In one of the numerous battle scenes of “X-Men: Last Stand,” the walking mountain that is the Juggernaut plows through wall after wall in pursuit of youthful X-Man, Kitty Pryde.

Once Juggy reaches his target, the sprightly Pryde bates him into chasing her yet again — only this time, he runs head-first into a wall (his powers dampened by another mutant, Leech), knocking himself unconscious.

The same could be said of “X-Men: The Last Stand” — a noisy, busy, spectacle-filled movie that looks impressive and is full of “wow” moments, but ultimately runs into a wall that it can’t get through — poor direction.

Brought to thoughtful cinematic life in 2000 by director Bryan Singer, the X-Men went public (outside comic book shops, that is) as an intelligent, layered source material filled with believable characters and motives.

Singer upped his own ante in 2003 with “X2: X-Men United,” introducing even more characters and digging deeper into back-stories and the characters’ psyches.

With “Last Stand,” “Rush Hour” director Brett Ratner takes over directorial duties, subscribing to the “more is better” Hollywood school of thought — shoe-horning in dozens of new characters, compounding the frenetic action sequences, and breaking up the editing to sometimes look like an X-Men music video (without the music).

While the movie does entertain, it squanders genuine story and character development for explosions and chase scenes.

Two key plots of “Last Stand” come from the discovery of an anti-body which can allegedly “cure” mutations and restore mutants to “normalcy,” and the revelation that psychic Jean Gray (Famke Jannsen), thought dead at the end of “X2,” is alive and not quite right in the head.

Apparently, Gray had exhibited potentially dangerous telekentic/telepathic powers as a youth (shown in a clever flash-back with a younger Charles Xavier and Magneto, played with grace by Patrick Stewart and Sir Ian McKellan). Xavier believed it best to suppress Gray’s dangerously uncontrollable powers through psychic barriers (or something), which disappeared when she came back from the dead.

Or something.

The very-much-alive Gray, or “Dark Phoenix” is a schizophrenic she-devil — detached and voracious in her appetite for destruction.

The upshot of both plots leads to inevitable conflicts between the mutants in Magneto’s (literal) camp of “striking with fury that the world has never witnessed” and mutants in Xavier’s camp, who teaches tolerance and compassion — it’s Malcom X vs. Martin Luther King Jr., only as mutants.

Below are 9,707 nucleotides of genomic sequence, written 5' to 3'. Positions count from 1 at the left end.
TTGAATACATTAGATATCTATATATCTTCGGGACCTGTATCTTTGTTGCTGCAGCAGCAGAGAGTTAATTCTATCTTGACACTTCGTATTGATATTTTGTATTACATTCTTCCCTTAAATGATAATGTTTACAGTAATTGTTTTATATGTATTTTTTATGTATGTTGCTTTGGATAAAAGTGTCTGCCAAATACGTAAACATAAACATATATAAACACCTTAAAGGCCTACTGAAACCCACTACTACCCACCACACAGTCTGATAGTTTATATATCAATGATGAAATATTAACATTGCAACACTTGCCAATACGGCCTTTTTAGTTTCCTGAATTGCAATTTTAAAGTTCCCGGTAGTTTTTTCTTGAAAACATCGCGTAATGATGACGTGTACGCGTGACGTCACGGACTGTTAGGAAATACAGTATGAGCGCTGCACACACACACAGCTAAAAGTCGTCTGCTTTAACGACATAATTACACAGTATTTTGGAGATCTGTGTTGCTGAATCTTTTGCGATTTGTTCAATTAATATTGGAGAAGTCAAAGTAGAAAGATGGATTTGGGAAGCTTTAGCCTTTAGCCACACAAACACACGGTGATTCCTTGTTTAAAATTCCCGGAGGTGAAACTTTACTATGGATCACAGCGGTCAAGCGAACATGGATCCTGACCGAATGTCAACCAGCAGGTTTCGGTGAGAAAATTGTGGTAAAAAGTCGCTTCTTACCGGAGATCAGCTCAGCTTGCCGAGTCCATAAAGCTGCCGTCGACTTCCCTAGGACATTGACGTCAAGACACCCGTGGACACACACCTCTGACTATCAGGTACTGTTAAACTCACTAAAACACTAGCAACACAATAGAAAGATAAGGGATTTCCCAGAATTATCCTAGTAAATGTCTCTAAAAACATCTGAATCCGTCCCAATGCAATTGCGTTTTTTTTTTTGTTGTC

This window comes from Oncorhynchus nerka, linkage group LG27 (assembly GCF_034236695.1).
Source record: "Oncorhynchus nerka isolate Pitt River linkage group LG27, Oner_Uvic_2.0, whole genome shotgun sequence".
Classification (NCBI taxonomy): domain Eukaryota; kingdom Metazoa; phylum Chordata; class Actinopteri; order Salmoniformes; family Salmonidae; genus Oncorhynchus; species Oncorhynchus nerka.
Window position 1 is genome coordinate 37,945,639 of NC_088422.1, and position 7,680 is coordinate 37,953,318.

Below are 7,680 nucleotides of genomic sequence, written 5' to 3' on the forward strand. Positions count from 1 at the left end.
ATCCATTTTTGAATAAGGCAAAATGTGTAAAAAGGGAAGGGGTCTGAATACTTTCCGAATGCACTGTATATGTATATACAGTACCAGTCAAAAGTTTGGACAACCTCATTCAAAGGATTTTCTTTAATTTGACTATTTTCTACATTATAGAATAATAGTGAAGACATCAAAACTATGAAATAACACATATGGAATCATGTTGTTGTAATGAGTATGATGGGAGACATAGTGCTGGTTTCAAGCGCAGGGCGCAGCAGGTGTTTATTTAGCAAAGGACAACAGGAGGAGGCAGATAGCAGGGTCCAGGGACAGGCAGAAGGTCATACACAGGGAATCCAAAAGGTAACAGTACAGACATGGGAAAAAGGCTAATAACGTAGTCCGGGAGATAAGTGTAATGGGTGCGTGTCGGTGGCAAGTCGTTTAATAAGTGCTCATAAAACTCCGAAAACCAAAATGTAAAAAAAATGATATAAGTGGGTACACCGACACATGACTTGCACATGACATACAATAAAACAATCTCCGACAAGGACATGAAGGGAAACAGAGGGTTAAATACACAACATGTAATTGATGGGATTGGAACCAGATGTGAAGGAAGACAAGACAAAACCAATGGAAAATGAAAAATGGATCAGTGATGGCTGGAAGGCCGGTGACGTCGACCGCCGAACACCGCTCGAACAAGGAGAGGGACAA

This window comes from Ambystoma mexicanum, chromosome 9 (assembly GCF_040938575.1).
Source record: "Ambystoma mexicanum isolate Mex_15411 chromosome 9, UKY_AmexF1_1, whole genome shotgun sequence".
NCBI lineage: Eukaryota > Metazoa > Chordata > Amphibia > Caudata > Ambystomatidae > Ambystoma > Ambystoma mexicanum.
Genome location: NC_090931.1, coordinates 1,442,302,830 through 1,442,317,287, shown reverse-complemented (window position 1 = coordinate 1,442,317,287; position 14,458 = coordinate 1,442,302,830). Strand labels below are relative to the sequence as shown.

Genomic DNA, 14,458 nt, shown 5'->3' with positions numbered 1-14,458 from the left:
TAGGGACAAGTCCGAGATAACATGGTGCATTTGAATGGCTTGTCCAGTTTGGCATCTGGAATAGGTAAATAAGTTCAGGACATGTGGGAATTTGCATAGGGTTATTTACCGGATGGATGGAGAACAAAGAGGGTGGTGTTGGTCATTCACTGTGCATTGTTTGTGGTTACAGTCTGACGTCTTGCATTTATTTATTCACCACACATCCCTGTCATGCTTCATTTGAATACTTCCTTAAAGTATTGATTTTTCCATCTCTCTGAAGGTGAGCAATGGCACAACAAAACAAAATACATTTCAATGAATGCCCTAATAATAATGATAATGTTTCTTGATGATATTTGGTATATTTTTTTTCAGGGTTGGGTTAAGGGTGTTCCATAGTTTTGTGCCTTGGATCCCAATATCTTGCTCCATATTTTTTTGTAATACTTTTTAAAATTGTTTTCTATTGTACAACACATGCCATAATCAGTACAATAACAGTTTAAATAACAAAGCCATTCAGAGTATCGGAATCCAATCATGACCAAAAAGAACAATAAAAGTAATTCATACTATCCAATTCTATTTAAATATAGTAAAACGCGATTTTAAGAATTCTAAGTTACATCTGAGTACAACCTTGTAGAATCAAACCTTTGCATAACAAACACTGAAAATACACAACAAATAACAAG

While there are plenty of surprises for X-Men fan-boys, the growing cast of central characters (now up to 16!) seem to be fighting for screen time almost as much as they are against Magneto and his minions.

Major characters, most notably Cyclops (James Mardsen) and Rogue (Anna Paquin) have so little screen time, they’re given little more than glorified cameos.

Of the new cast, Kelsey Grammar turns in an impressive performance as the articulate, dexterous, blue-furred Hank McCoy, aka “Beast,” and Ellen Page (”Hard Candy”) is a stand-out among the new cast as Kitty Pryde, although she’s given little more to do than flirt with Iceman (Shawn Ashmore) and run from the unstoppable Juggernaut (Vinnie Jones).

“Last Stand” certainly doesn’t sink the “X” franchise, but it’s certainly showing signs of taking on water.

While not bad, the movie hardly warrants more than a lukewarm recommendation for all but die-hard X-fans, and even they will most likely be distracted by the inconsistencies in the movie versions of the characters.

Note: Parents should strongly heed the movie’s PG-13 rating — the language is strong and frequent, as is the violence, and Phoenix and Wolverine share a surprisingly intense (clothed) foreplay scene, interrupted only by Phoenix telekinetically throwing Logan into a wall — always a mood-killer.

Despite the new characters, the flash and the action, the movie ends on a depressing note. It’s giving little away to say that there are deaths in “X3,” and not whom you’d expect.

While execs have gone on record that “Last Stand” will be the final movie in the series, it would be unfortunate to see the property end on such a dismal note.

As a general rule, sequels usually diminish the gloss of the earlier movies, but after “Last Stand,” one can’t help but think the characters deserve at least one more good movie.

Perhaps after “Superman Returns,” Bryan Singer will return to the X-fold as director, ending the series as it began — with a core group of characters who may not be human, but who exemplify humanity and hope in a world that fears and misunderstands them.